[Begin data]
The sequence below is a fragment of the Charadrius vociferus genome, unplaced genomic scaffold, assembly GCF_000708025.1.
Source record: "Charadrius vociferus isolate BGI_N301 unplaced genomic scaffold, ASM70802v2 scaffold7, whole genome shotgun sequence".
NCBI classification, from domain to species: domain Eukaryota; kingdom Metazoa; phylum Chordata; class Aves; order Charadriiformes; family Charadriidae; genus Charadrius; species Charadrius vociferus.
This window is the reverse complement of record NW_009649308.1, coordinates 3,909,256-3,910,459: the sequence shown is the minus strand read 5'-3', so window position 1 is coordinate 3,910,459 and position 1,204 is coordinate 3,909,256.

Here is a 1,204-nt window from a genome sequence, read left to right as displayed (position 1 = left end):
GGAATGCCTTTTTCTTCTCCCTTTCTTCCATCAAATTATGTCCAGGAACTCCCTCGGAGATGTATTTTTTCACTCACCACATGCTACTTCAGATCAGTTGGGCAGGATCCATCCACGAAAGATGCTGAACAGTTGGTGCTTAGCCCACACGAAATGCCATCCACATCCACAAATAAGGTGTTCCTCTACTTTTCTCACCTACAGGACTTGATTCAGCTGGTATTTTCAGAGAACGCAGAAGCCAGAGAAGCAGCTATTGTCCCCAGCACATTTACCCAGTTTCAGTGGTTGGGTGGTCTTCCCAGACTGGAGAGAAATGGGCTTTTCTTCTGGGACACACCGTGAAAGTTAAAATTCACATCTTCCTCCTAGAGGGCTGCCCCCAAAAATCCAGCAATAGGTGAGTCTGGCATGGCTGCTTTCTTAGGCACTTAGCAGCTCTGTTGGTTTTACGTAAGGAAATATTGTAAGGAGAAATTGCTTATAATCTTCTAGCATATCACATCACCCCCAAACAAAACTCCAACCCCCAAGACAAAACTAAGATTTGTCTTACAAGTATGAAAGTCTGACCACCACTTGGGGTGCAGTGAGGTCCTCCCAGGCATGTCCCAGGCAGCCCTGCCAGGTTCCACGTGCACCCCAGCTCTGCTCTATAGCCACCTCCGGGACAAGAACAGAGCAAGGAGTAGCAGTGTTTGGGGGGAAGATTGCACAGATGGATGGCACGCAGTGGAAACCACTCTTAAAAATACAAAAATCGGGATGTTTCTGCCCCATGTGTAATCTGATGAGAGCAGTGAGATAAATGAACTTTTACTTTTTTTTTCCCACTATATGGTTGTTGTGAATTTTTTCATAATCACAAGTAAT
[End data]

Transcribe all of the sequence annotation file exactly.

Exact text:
The sequence below is a fragment of the Charadrius vociferus genome, unplaced genomic scaffold, assembly GCF_000708025.1.
Source record: "Charadrius vociferus isolate BGI_N301 unplaced genomic scaffold, ASM70802v2 scaffold7, whole genome shotgun sequence".
NCBI classification, from domain to species: domain Eukaryota; kingdom Metazoa; phylum Chordata; class Aves; order Charadriiformes; family Charadriidae; genus Charadrius; species Charadrius vociferus.
This window is the reverse complement of record NW_009649308.1, coordinates 3,909,256-3,910,459: the sequence shown is the minus strand read 5'-3', so window position 1 is coordinate 3,910,459 and position 1,204 is coordinate 3,909,256.

Here is a 1,204-nt window from a genome sequence, read left to right as displayed (position 1 = left end):
GGAATGCCTTTTTCTTCTCCCTTTCTTCCATCAAATTATGTCCAGGAACTCCCTCGGAGATGTATTTTTTCACTCACCACATGCTACTTCAGATCAGTTGGGCAGGATCCATCCACGAAAGATGCTGAACAGTTGGTGCTTAGCCCACACGAAATGCCATCCACATCCACAAATAAGGTGTTCCTCTACTTTTCTCACCTACAGGACTTGATTCAGCTGGTATTTTCAGAGAACGCAGAAGCCAGAGAAGCAGCTATTGTCCCCAGCACATTTACCCAGTTTCAGTGGTTGGGTGGTCTTCCCAGACTGGAGAGAAATGGGCTTTTCTTCTGGGACACACCGTGAAAGTTAAAATTCACATCTTCCTCCTAGAGGGCTGCCCCCAAAAATCCAGCAATAGGTGAGTCTGGCATGGCTGCTTTCTTAGGCACTTAGCAGCTCTGTTGGTTTTACGTAAGGAAATATTGTAAGGAGAAATTGCTTATAATCTTCTAGCATATCACATCACCCCCAAACAAAACTCCAACCCCCAAGACAAAACTAAGATTTGTCTTACAAGTATGAAAGTCTGACCACCACTTGGGGTGCAGTGAGGTCCTCCCAGGCATGTCCCAGGCAGCCCTGCCAGGTTCCACGTGCACCCCAGCTCTGCTCTATAGCCACCTCCGGGACAAGAACAGAGCAAGGAGTAGCAGTGTTTGGGGGGAAGATTGCACAGATGGATGGCACGCAGTGGAAACCACTCTTAAAAATACAAAAATCGGGATGTTTCTGCCCCATGTGTAATCTGATGAGAGCAGTGAGATAAATGAACTTTTACTTTTTTTTTCCCACTATATGGTTGTTGTGAATTTTTTCATAATCACAAGTAAT